There are many types of claims made as a result of injuries on another person’s property under Alabama’s common law. These claims are commonly referred to as premises liability cases or “slip and fall,” or “trip and fall” cases. They can occur inside or outside of a building, in parking lots, sidewalks, entryways, yards, or many other places. Typically, these claims involve injuries caused by debris or liquids on floors, falling merchandise, uneven floors or defects in floors, poor lighting, and other hazardous conditions. Many of these conditions can be traced to violations of applicable building or life safety codes.
Premises liability cases can be some of the most difficult cases to prove under Alabama law. There are many factors that have to be considered to determine whether you have a valid claim against a property owner or business. The business or property owner is not responsible for an injury just because it occurred on their property. In order to recover, the injured person must prove that the business or property owner did something or failed to take some action that caused the injury.
The majority of premises liability cases occur at a business or in a common area outside of a business. The Alabama Supreme Court defines the duty a business owner owes to customers (or “business invitees”) as follows:
“The owner of a premises owes a duty to business invitees to use reasonable care and diligence to keep the premises in a safe condition, or, if the premises are in a dangerous condition, to give sufficient warning so that, by the use of ordinary care, the danger can be avoided.”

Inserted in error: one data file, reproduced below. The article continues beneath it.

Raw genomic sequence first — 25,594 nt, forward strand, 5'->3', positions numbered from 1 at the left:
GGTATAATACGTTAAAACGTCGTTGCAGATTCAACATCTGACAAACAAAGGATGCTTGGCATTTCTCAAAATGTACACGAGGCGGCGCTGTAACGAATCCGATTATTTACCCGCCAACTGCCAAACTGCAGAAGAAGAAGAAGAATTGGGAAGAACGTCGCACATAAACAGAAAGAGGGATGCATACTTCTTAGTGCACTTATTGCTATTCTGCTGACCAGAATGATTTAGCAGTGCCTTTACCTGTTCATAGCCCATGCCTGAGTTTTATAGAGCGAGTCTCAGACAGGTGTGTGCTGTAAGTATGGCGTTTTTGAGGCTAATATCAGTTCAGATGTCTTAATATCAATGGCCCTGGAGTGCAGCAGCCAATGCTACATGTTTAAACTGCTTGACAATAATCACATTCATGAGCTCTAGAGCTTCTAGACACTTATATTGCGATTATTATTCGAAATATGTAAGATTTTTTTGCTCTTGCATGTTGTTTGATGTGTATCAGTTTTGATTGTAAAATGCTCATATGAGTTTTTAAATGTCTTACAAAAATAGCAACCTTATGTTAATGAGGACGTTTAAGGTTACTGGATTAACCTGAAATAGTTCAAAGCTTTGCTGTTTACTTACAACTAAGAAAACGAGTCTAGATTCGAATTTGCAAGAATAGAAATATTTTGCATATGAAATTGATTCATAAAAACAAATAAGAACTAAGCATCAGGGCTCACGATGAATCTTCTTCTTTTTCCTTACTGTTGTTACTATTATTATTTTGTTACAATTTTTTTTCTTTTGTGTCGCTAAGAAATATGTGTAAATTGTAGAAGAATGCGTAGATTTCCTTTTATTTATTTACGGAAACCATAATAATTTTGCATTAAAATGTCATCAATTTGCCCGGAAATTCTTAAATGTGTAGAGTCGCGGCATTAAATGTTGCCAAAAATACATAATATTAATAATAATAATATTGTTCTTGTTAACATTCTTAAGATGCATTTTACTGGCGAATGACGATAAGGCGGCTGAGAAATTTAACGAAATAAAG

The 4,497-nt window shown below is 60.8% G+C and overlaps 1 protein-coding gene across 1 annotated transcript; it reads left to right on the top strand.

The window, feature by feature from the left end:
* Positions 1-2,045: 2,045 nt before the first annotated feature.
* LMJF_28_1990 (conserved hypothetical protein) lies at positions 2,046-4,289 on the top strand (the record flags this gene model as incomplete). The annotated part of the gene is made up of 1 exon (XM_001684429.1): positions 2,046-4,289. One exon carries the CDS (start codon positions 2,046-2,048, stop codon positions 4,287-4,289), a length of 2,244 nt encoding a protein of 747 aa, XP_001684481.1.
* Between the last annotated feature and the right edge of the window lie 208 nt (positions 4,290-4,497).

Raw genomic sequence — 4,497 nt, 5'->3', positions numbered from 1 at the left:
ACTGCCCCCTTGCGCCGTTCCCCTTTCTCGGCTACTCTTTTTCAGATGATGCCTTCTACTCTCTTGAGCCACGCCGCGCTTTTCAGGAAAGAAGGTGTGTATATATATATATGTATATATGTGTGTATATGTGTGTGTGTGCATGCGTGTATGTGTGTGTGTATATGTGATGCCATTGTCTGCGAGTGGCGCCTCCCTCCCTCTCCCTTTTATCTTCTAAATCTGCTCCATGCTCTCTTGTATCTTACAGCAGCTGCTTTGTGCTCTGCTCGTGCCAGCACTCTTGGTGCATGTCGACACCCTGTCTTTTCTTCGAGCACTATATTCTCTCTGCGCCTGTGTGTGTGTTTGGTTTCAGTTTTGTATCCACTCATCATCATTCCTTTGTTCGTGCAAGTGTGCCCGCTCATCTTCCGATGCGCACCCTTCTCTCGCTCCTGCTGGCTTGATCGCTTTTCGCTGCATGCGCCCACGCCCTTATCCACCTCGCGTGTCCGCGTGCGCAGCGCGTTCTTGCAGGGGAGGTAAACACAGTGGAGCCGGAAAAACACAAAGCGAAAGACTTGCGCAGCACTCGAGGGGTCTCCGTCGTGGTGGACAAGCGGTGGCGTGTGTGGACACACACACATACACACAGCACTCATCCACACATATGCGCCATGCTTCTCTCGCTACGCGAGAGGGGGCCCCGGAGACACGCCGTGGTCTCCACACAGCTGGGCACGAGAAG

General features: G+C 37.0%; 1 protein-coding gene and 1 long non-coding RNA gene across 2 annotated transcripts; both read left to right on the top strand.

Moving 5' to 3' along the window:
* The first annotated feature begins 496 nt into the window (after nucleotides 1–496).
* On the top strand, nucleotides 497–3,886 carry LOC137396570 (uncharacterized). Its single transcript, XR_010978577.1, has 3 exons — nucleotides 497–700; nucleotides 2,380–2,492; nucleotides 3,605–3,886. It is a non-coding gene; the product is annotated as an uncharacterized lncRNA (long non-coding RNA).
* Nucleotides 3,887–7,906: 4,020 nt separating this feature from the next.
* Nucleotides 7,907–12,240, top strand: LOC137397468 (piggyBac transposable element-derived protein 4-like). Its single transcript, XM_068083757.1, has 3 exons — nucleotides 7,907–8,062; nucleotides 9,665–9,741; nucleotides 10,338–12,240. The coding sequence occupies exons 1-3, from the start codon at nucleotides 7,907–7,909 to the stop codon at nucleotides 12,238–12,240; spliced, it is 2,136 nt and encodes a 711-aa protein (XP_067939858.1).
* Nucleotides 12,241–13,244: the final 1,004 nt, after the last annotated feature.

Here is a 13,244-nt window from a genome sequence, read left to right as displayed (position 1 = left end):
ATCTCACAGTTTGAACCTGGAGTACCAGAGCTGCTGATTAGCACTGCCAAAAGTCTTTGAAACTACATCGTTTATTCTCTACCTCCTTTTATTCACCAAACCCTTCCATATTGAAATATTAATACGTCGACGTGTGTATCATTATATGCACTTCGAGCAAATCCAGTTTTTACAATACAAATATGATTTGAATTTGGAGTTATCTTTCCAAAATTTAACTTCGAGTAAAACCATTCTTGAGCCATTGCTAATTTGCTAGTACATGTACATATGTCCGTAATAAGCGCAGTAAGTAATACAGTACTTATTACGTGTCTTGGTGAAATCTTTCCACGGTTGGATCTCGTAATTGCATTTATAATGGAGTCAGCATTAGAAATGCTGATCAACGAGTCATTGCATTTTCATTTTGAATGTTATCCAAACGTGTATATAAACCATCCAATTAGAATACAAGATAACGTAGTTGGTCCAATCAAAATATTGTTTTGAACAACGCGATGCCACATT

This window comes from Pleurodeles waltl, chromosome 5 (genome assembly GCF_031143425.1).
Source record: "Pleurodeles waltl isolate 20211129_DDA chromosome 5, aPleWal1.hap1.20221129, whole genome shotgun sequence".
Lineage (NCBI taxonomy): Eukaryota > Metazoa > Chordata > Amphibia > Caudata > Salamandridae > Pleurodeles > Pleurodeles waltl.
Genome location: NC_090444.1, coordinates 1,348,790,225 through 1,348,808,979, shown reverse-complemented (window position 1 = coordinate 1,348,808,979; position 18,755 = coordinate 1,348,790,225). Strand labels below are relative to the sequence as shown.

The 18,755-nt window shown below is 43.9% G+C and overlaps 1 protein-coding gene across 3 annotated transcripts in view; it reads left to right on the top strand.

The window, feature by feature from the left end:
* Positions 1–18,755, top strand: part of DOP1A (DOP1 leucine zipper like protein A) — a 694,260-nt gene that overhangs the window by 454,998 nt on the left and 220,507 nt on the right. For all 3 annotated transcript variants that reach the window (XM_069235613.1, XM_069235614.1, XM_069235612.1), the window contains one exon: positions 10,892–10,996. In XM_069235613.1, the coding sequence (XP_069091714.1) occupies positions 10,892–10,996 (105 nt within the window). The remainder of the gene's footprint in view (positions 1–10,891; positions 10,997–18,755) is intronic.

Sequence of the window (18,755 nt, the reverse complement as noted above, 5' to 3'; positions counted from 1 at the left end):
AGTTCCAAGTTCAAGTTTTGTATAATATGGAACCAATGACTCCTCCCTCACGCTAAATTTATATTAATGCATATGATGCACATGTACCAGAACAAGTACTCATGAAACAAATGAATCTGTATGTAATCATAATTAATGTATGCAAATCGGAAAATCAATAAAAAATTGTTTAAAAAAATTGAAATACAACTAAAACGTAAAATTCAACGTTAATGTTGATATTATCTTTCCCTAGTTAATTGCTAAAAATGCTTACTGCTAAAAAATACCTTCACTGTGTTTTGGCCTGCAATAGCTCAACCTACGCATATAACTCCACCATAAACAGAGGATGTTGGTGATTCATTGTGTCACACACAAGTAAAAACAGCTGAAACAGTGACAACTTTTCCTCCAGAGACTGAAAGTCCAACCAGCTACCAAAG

Kmart Corp. v. Basset, 769 So.2d 282 (Ala.2000. However, “the mere fact that a business invitee is injured does not create a presumption of negligence on the part of a premises owner.” Hose v. Winn-Dixie Montgomery, Inc., 658 So.2d 403, 404 (Ala.1995). Rather, “a premises owner is liable in negligence only if it fails to use reasonable care in maintaining its premises in a reasonably safe manner.”
As the injured party, you and/or your attorney typically have the burden of proving by a preponderance of the evidence that you were injured as a result of a dangerous or defective condition that was known or should have been known to the business or property owner. Such knowledge may not be required in the event that the business or property owner created the condition that caused the injury or in the event that a fixture on the premises caused the injury.
A business or property owner is not responsible for an injury if the dangerous or defective condition was “open and obvious” to a reasonable person or if the injured person failed to use reasonable care to prevent their own injury. These defenses can often prevent a recovery in cases where the injured person failed to recognize spilled liquids or debris and the hazards would have been apparent.
If you are injured in a business or on another person’s property it is critical to gather any available evidence. If you are able, use a camera or a mobile phone to photograph the area where you fell and document the hazard that caused you to fall. In addition, obtain the names and telephone numbers of anyone who may have witnessed your injury. This evidence will be very important when proving your case. Be sure to report the incident to store management and describe your injuries. This allows the business or property owner to document the incident and make a report. However, do not provide a written description of the incident or a recorded statement until you have had the opportunity to consult with an attorney.
If you have questions about an injury at a business or on another person’s property, our attorneys at Timberlake & League, P.C., can help you determine the cause of the injury and whether you may be successful in presenting your claim. We are also able to help accumulate the necessary evidence and advise you about the defenses to your claim.